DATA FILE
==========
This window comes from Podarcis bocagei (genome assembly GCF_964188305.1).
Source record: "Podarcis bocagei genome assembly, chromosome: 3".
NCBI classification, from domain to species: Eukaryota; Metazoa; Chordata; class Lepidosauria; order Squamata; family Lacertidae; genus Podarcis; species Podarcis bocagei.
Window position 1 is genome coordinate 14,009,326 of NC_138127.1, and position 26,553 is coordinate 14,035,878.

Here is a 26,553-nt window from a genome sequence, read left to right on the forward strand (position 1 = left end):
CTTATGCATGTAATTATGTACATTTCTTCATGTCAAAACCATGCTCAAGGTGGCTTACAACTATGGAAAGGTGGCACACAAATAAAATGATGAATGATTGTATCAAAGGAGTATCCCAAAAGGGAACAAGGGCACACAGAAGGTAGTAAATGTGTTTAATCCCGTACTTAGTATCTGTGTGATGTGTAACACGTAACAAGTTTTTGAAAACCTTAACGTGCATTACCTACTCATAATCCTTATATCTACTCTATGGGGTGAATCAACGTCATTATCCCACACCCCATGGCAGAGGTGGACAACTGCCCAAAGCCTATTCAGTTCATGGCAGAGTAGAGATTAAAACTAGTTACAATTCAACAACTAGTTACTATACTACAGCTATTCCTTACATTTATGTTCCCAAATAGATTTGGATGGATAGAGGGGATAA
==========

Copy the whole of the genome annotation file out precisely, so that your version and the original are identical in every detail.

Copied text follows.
This window comes from Podarcis bocagei (genome assembly GCF_964188305.1).
Source record: "Podarcis bocagei genome assembly, chromosome: 3".
NCBI classification, from domain to species: Eukaryota; Metazoa; Chordata; class Lepidosauria; order Squamata; family Lacertidae; genus Podarcis; species Podarcis bocagei.
Window position 1 is genome coordinate 14,009,326 of NC_138127.1, and position 26,553 is coordinate 14,035,878.

Here is a 26,553-nt window from a genome sequence, read left to right on the forward strand (position 1 = left end):
CTTATGCATGTAATTATGTACATTTCTTCATGTCAAAACCATGCTCAAGGTGGCTTACAACTATGGAAAGGTGGCACACAAATAAAATGATGAATGATTGTATCAAAGGAGTATCCCAAAAGGGAACAAGGGCACACAGAAGGTAGTAAATGTGTTTAATCCCGTACTTAGTATCTGTGTGATGTGTAACACGTAACAAGTTTTTGAAAACCTTAACGTGCATTACCTACTCATAATCCTTATATCTACTCTATGGGGTGAATCAACGTCATTATCCCACACCCCATGGCAGAGGTGGACAACTGCCCAAAGCCTATTCAGTTCATGGCAGAGTAGAGATTAAAACTAGTTACAATTCAACAACTAGTTACTATACTACAGCTATTCCTTACATTTATGTTCCCAAATAGATTTGGATGGATAGAGGGGATAA